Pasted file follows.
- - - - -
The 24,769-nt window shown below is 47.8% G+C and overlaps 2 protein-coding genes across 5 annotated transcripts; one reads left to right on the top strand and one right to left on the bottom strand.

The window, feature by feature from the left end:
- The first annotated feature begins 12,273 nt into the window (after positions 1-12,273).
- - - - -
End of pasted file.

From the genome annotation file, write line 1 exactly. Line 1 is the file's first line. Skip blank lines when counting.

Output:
The 24,769-nt window shown below is 47.8% G+C and overlaps 2 protein-coding genes across 5 annotated transcripts; one reads left to right on the top strand and one right to left on the bottom strand.